• This pattern is mainly found in the Carboniferous volcanic rocks in the fault zone at the northwestern margin, where the volcanic oil reservoirs are developed on the hanging wall of the major fault and structural highs of the Zhongguai uplift. In the Ke-Bai fault zone at the northwestern margin, the fault block, fault block-lithological, and fault-sealing traps are frequently developed, forming the pattern of young-generating & old-storing in fault zone and vertical migration. At the end of Triassic, oil generated from the Fengcheng Formation source rocks migrated vertically along the fault zone and then along the paleo-uplift and the unconformities at the bottoms of Triassic, Jurassic and Cretaceous in the northwestward direction, in an ascending "fault step" manner, and finally accumulated in the Carboniferous volcanic rocks to form volcanic reservoirs in zones #1–2, zones #6–7–9 and the Jinlong area. In the Hong-Che fault zone, in Late Cretaceous, oil generated from the Lower Wuerhe Formation source rocks migrated vertically along the fault zone, and then along the unconformities at the bottoms of Triassic and Jurassic in the westward direction, in an ascending zigzag manner, and finally accumulated in the Carboniferous volcanic rocks to form the Carboniferous volcanic reservoirs in Hongshanzui, Che 21, and Chefeng 3 (Fig. 7c). This pattern is characterized by fault zone, oil source fault, unconformity, lithology, and young- generating & old-storing in the Carboniferous crossing strata. Main controls on hydrocarbon accumulation are fault sealing+ unconformity+lithology.

  • This pattern is mainly found in the Carboniferous volcanic rocks in the Luxi (Shixi uplift, Sannan sag, Xiayan uplift, Sangequan uplift, and Yingxi sag in the western section of the Luliang uplift)-Dabasong uplift-Mobei uplift-Mosuowan uplift area, where the Carboniferous volcanic oil reservoirs are developed in the uplift zone and the structural highs of the nasal arch zone. Hydrocarbons accumulated after lateral migration from the argillaceous source rocks in the Lower Permian Fengcheng Formation and the Middle Permian Lower Wuerhe Formation in the adjacent sag-the West Well Pen 1 sag. In the Late Yanshanian, the Lower Wuerhe Formation source rocks entered the oil window, forming a huge supplement to oil source. Oil and gas migrated along the dominant pathways to the paleo-uplift, paleo-nasal arch and structural highs of the slope zone, giving rise to the anticline, stratigraphic-lithological, fault anticline, and buried-hill type volcanic reservoirs (Fig. 7d). This pattern is characterized by inherited paleo-uplift, unconformity, favorable lithofacies, overlying mudstones, and young-generating & old-storing in the Carboniferous crossing strata. Main controls on hydrocarbon accumulation are paleo-uplift+unconformity+ lithofacies+mudstone caprock.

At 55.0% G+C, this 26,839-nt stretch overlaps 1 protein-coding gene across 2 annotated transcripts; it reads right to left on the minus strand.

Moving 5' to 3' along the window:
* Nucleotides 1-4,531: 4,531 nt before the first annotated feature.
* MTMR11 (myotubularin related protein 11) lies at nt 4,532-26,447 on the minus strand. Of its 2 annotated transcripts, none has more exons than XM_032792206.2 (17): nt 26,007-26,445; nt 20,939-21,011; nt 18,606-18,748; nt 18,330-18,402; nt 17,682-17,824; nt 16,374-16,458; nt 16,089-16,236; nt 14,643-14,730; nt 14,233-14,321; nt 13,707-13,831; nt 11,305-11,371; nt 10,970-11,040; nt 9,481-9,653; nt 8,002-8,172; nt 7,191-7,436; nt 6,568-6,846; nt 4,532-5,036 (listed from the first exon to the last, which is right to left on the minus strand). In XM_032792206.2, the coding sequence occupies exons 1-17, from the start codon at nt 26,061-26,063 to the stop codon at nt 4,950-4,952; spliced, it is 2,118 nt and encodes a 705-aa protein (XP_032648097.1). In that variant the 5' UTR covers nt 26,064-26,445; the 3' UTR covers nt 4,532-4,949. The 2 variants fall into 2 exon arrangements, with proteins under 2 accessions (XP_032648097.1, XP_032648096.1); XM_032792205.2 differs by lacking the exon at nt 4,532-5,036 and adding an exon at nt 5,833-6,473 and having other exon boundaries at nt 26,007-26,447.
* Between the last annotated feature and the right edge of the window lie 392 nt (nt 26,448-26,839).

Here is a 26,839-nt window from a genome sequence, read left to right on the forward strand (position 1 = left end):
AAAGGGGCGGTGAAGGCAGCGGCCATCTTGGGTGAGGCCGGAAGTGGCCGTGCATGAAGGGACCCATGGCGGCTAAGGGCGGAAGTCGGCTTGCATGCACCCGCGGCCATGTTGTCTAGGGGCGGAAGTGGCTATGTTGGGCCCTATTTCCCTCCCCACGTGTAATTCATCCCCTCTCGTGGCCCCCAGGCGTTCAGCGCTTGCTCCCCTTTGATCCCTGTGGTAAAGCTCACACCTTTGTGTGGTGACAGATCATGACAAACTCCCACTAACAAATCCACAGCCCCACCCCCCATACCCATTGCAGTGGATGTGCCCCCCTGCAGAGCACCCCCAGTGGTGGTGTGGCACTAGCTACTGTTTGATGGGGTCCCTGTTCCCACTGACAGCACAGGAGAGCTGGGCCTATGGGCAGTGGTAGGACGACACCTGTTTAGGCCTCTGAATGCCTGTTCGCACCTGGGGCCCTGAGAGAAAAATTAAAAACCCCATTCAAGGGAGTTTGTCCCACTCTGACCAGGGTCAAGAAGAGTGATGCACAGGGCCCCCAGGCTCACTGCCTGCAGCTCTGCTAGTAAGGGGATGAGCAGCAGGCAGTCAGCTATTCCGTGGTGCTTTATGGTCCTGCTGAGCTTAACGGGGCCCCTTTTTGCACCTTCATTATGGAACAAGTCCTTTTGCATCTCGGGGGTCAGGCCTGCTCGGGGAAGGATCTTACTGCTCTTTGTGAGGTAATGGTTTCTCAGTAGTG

• Hydrocarbon accumulation in the Carboniferous volcanic rocks is controlled by the factors such as effective source rock distribution, favorable reservoirs, faults and lateral migration systems, effective reservoir-caprock assemblage, and effective preservation conditions. The reservoirs are distributed near the center of source rocks, with the oil and gas productivity controlled by the distribution of high-quality reservoir, and the oil and gas enrichment controlled by faults. Lithology of strata inside the Carboniferous and overlying strata and fault sealing are critical for oil and gas preservation. Considering the distribution and structural features of Carboniferous volcanic rocks, effective source rock distribution, reservoir-caprock assemblage, main controls on hydrocarbon accumulation, hydrocarbon accumulation patterns, and recent progress in oil and gas exploration, it is clarified that the exploration of the Carboniferous volcanic rocks in the basin must be based upon the characteristics of near-source accumulation.

    The exploration targets: (1) the self-generating & self-storing type reservoirs in the fault depressions of the southern belt and northern belt of the Carboniferous effective source rocks in eastern Junggar (exploration operations have achieved favorable progress in the structural highs of the structural highs of the uplift zone in the early stage, and will extend to the nasal arch zone, slope zone, and inner rock bodies); and (2) the fault zone and uplift zone at the northwestern margin, with hydrocarbons supplied by the Permian source rocks in the Mahu-Shawan-West Well Pen 1 sag area (exploration operations have achieved favorable progress in the structural highs in the front fault block, nappe and uplift of the fault zone, and will be carried out further in the fault zone and extend to the structural highs in the overlapping zone, uplift zone, and nasal arch zone in the fault zone.

    The exploration prospects include (Fig. 8): (1) the Ludong-Wucaiwan-Baijiahai slope belt (self-generating & self-storing pattern); (2) the southern slope belt of the Shaqi uplift (self- generating & self-storing pattern); (3) the fault and nasal arch zone at the northwestern margin (young-generating & old- storing pattern); and (4) the nasal arch zone in the Luxi area (young-generating & old-storing pattern).